A Men’s Sake

I recently received a Sake photograph sent through social media by Mark, a biker friend of mine; as he wanted to show off his gift brought over by his friend from Asia. What attracted me the most in the photo was the Sake’s brand name, 国士無双 大吟醸 (Kokushi Musou Daiginjo in English). It’s a Daiginjo Sake not available for sale at the LCBO stores. I had an urge to steal it from Mark! Possibly Mark had sensed my desire; and he was kind enough to invite me to taste the sake with him. I was overwhelmed by the invitation and quickly agreed to meet him for dinner.

When I arrived at Akasaka Japanese Restaurant & Teppanyaki Steak House in Richmond Hill, the Kokushi Musou Daiginjo Sake was put on ice. The bottle’s label showed that the alcohol content was between 15% and 16%. The rice used was Yamada Nishiki, which had been polished down to 40%.

Kokushi Musou is known to be a men’s sake. The masculine image starts with the brand name.  When Takasago Shuzo (Sake Brewery) created this line of products in the mid-1970’s, owner of the brewery named it “Kokushi Musou”, meaning “the brightest and bravest warrior in the world”.   The name was derived from the Chinese historical anecdotes related to Han Xin, the military commander contributed greatly to the founding of the Han Dynasty about 2200 years ago. The famous hero of ancient China was thus used to help Kokushi Musou build a tough male macho image. Then the brand image has been further strengthened by the characteristics of Kokushi Musou products. They all tasted dry since they had been invented. In Japan, sweet sake is regarded as a women’s choice; whereas dry sake is for men. Nowadays, the dryness in 10 types of sake under the brand name “Kokushi Musou” has become a signature taste, which helps differentiate the brand from rivals and allows them to successfully project an image of masculinity in the market.


We started off our dinner with a boat of assorted sashimi and sushi, all chef-selected; as Stanley, the master chef of the restaurant, is Mark’s long time friend. He also introduced the hand-picked wasabi stems to us. Although it’s quite common to have fresh wasabi available in grocery stores in Japan, it certainly is not common here in Canada. The extraordinary experience with fresh wasabi was that it did not distract me from the mild goodness of raw fish like the over-powered artificial wasabi. I had time to note the taste and texture of the fish before I felt the burn.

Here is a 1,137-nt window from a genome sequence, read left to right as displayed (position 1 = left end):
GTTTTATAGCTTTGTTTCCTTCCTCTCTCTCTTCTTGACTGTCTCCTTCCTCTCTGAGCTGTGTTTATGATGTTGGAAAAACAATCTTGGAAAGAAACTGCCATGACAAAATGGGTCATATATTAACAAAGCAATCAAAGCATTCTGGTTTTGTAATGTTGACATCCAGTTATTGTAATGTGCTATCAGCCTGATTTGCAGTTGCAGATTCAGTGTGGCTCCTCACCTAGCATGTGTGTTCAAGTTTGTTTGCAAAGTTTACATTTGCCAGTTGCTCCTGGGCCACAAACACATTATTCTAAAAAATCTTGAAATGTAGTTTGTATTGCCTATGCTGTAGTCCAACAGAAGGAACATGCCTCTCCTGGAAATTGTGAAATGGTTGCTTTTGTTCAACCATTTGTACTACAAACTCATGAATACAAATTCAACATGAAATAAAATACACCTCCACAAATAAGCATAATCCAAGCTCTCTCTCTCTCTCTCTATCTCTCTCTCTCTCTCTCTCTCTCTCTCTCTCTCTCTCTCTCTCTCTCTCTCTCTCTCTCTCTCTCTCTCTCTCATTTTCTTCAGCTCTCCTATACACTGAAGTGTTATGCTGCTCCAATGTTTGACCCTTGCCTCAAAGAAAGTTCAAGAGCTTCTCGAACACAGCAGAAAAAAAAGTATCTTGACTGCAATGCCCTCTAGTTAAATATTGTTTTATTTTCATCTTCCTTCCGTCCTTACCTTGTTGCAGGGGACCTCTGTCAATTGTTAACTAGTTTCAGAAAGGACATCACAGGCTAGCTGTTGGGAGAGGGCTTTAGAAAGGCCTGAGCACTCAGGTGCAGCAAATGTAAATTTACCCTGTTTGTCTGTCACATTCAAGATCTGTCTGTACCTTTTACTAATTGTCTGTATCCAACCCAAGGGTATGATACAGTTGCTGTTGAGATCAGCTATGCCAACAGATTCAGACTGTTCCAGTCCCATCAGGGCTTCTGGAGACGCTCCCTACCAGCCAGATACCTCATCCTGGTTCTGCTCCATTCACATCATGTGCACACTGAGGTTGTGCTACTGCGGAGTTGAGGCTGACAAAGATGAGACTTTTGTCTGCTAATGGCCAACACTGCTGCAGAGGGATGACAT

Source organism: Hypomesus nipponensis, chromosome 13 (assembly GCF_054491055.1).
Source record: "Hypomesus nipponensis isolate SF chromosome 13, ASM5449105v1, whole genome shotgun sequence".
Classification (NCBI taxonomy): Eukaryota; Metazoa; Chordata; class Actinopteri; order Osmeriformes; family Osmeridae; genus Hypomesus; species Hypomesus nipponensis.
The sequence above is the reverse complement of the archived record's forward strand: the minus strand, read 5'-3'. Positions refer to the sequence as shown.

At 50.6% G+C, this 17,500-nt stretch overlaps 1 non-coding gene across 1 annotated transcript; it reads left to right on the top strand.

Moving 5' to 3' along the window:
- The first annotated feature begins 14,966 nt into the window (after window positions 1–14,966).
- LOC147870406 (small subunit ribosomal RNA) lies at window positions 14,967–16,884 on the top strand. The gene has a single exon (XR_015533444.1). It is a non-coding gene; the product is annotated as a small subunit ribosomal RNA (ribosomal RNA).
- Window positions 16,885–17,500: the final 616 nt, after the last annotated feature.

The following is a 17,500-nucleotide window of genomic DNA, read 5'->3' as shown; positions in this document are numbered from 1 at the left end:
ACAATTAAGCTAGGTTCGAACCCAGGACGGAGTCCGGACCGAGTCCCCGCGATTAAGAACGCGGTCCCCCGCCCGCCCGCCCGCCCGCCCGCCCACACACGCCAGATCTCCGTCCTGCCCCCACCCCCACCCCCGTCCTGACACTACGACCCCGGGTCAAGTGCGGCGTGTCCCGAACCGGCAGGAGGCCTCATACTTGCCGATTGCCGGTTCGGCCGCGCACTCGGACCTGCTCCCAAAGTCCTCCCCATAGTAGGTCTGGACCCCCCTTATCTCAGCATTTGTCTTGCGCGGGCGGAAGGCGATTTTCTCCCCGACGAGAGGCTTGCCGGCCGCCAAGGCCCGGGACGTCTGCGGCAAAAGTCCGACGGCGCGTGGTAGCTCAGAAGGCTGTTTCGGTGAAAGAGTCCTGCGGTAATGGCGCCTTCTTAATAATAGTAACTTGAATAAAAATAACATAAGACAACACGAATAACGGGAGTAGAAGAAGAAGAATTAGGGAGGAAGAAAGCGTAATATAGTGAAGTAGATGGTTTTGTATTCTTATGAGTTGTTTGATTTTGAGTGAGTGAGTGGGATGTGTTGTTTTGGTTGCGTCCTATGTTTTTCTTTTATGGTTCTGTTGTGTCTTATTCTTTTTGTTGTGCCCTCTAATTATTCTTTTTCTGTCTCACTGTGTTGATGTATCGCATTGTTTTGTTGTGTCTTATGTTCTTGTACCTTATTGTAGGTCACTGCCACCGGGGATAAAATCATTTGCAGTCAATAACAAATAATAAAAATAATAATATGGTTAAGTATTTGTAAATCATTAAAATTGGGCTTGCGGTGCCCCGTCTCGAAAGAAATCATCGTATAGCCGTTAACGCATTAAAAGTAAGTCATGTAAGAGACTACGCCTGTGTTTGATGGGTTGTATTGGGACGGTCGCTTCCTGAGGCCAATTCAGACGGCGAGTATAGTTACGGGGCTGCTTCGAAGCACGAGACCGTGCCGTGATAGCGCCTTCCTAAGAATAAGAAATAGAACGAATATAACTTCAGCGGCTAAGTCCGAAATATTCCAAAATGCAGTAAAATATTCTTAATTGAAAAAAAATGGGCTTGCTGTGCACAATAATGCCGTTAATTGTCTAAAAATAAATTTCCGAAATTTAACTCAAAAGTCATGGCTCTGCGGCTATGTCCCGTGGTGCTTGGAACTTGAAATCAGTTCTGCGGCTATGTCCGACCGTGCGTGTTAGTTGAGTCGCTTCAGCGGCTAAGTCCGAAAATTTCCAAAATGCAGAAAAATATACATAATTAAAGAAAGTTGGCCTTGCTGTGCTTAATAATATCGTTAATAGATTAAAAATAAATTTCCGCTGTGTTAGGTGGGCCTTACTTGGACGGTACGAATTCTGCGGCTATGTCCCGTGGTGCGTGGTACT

Meanwhile, our waitress came over to open the sake for us. Gentle and delicate aromas danced around my nose. Daiginjo being the brand’s highest quality sake carried the signature personalities of Kokushi Musou. Taking its +4 SMV and 1.1 acidity into account, the sake was expected to taste dry and light. The first sip into my clean palate without food made a huge impression on me with its dryness. Then I ate a piece of sashimi with soy sauce, and my second sip of sake tasted differently. The sashimi-Daiginjo pairing was a match made in heaven as the sake’s dry taste had been reduced while its subtle flavours, such as the mild sweetness, were being brought out. The overall flavours became well balanced with a crisp and refreshing aftertaste. The Daiginjo also complemented the soy sauce based foods by downplaying the saltiness yet bringing out the natural umami taste in fish.

Stanley took a break from cooking and sat down at our table to taste sake with us. Both Stanley and Mark could identify the signature characteristics of “Kokushi Musou” Daiginjo, and they were impressed with the sake’s rice-forward flavour. Having a great experience with Daiginjo and sushi, Stanley wanted to experiment how to pair Daiginjo with cooked fish. He grilled a salmon head with salt and pepper in Japanese style. Then we found the dry sake worked well with salty cooked fish too, as the drink effectively reduced the intensity of saltiness in food, and filled our mouth with well balanced sake flavours.

In Hokkaido, Takasago Shuzo is the oldest sake brewery in the Prefecture’s second largest city, Asahikawa. Established in 1899 under the name of “Kohiyama Shuzo”, the brewery merged with another sake company in 1965 to form Takasago Shuzo. Today, Takasago Shuzo produces 900 kilolitres of sake per year. The amount is relatively small because the company wants to focus on brewing high standard craft sake. Winter in Asahikawa is long and cold that temperature easily drops to -20C, Takasago Shuzo makes use of the severe cold and heavy snowfalls in wintertime, and turns those to become advantages for sake making. Every year when temperature drops to -10C, staff at Takasago Shuzo start to build an ice dome in the property, where Daiginjo sake is to be produced. Since the interior temperature of the ice dome is maintained at -2C, the cold environment kills bacteria, and allows the workers to use the “Ichiya Shizuku” (drip overnight) method to separate the clear sake from the fermented rice lees. When the method is applied, the moromi mash (freshly brewed sake) is poured into a number of small canvas bags, which are suspended inside a giant barrel to let sake drip out from the bags on gravity. Hence, without external pressure, the fine and clear sake is filtered out.

Takasago Shuzo mentions in the company’s official website that “Kokushi Musou” Daiginjo can be served chilled and warm. I already had tasting experiences with cold Daiginjo, therefore I want to taste it warm if I have the opportunity to drink “Kokushi Musou” again in the future. A friend of mine who has experienced the warm “Kokushi Musou” Daiginjo advises to warm it up to 50C, and then drink it with grilled fish. That’s the best winter treat.

Tasting Summary : Kokushi Musou



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